Private landlords have seen significant tax changes in recent times and there are more to come.

Click through the headings on this page to get a roundup of some of the main changes.

Right to Rent
From 1 February 2016 landlords or their elected agents must not authorise an adult (tenant or member of their household) to occupy property as their only or main home under a residential tenancy agreement unless they have the ‘right to rent’ in the UK. Those with a right to rent include British Citizens, EEA and Swiss nationals, or individuals from outside these countries but present lawfully in England in accordance with immigration laws. The legislation affects new tenancies, and does not apply to renewals provided the parties do not change. Landlords or their agents must complete and document the right to rent checks no sooner than 28 days before the start of the tenancy.

Failure to comply carries a potential £3,000 fine so it is probably wise to take these regulations seriously. If you use a letting agent to find tenants they should take on this ‘right to rent’ check for you. Make sure you get their confirmation, that they are making the necessary check, in writing.

If you deal with your own due diligence, you will need to make checks if you:

  • are a private landlord
  • have a lodger
  • are sub-letting a property

What checks will you have to make?

1. Check adult tenant(s) will live in the property as their only or main home.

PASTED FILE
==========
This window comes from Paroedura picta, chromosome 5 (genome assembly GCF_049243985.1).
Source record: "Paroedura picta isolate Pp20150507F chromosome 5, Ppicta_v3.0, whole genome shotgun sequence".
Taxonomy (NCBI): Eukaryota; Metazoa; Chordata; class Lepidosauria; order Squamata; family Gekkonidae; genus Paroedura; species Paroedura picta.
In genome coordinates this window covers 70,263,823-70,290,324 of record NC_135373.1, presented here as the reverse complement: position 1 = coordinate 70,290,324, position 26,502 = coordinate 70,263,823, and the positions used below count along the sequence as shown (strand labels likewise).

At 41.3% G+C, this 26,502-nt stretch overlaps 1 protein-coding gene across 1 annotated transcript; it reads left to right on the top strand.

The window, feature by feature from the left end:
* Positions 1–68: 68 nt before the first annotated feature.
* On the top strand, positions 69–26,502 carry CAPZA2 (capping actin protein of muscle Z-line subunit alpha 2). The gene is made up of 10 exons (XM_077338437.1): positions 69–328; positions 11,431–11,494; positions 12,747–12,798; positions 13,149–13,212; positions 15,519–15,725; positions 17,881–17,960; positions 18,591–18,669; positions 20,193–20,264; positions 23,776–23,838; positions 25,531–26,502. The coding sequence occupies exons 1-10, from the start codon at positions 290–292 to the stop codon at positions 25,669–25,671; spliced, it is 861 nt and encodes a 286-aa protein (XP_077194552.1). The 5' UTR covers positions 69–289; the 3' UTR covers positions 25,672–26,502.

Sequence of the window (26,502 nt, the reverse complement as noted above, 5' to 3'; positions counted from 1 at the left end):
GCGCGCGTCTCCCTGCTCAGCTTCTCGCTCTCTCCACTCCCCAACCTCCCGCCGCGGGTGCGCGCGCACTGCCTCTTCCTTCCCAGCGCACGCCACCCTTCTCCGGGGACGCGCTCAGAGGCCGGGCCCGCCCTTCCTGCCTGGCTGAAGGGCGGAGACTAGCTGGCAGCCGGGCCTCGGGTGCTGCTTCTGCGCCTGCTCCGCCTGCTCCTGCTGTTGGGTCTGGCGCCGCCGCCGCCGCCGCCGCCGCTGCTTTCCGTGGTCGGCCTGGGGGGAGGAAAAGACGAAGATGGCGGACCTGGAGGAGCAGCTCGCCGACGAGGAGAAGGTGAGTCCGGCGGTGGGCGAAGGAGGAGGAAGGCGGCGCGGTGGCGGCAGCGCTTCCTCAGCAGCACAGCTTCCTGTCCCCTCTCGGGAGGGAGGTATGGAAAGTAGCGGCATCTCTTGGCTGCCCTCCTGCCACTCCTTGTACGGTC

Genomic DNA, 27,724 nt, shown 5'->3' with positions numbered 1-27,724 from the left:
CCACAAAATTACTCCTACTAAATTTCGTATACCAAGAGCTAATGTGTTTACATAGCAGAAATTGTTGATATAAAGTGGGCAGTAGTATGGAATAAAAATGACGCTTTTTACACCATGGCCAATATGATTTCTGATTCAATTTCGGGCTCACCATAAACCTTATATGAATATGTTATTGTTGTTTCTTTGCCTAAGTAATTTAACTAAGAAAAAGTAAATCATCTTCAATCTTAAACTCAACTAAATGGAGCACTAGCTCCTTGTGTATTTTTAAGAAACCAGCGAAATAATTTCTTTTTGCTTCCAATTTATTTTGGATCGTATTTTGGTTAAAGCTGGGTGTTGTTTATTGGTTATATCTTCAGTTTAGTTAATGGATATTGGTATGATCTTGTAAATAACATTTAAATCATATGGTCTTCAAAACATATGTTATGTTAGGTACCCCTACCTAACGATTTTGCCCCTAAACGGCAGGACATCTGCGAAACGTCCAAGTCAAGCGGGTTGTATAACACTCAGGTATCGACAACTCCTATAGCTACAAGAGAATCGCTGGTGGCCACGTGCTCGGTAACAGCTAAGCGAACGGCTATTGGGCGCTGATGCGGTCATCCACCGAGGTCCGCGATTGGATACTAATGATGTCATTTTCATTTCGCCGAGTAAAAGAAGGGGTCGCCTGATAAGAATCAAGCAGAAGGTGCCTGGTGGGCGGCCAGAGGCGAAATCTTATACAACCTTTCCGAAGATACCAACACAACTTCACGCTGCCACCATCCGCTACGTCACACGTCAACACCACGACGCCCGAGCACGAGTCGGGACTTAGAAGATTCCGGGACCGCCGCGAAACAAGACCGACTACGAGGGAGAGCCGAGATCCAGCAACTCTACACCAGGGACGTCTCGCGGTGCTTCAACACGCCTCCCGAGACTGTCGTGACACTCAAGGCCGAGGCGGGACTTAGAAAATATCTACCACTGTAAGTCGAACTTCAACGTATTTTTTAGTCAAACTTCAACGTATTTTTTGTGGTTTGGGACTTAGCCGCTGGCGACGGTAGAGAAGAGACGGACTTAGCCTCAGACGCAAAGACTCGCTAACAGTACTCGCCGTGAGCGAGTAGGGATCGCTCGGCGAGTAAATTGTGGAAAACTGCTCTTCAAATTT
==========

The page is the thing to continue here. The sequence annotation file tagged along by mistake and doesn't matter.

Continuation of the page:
2. Ask tenant(s) for the original document(s) that show they have the right to be in the UK.
3. Check the documents are valid with the tenant present.
4. Make and keep copies of the documents and record the date you made the check.
Wear and Tear Allowance
If you are a landlord of residential accommodation which you let fully furnished you will already know that currently you can claim a tax deduction for wear and tear of equipment and furniture you include with the property. The deduction is broadly equal to 10% of the rent you charge.

This 10% wear and tear allowance will be abolished from 6 April 2016. Instead, tax relief will only be given for actual expenditure on replacement furniture, white goods and certain other items. This includes beds, suites, TV’s, fridge and freezer, carpets, curtains, crockery.

Unlike the wear and tear allowance, which only applies to fully furnished property, the new tax deduction can be claimed by any landlord who includes one or more items of furniture or equipment in a property. It will apply to any item which does not become part of the structure of the building. HMRC says it will issue detailed guidance on this, presumably by April 2016.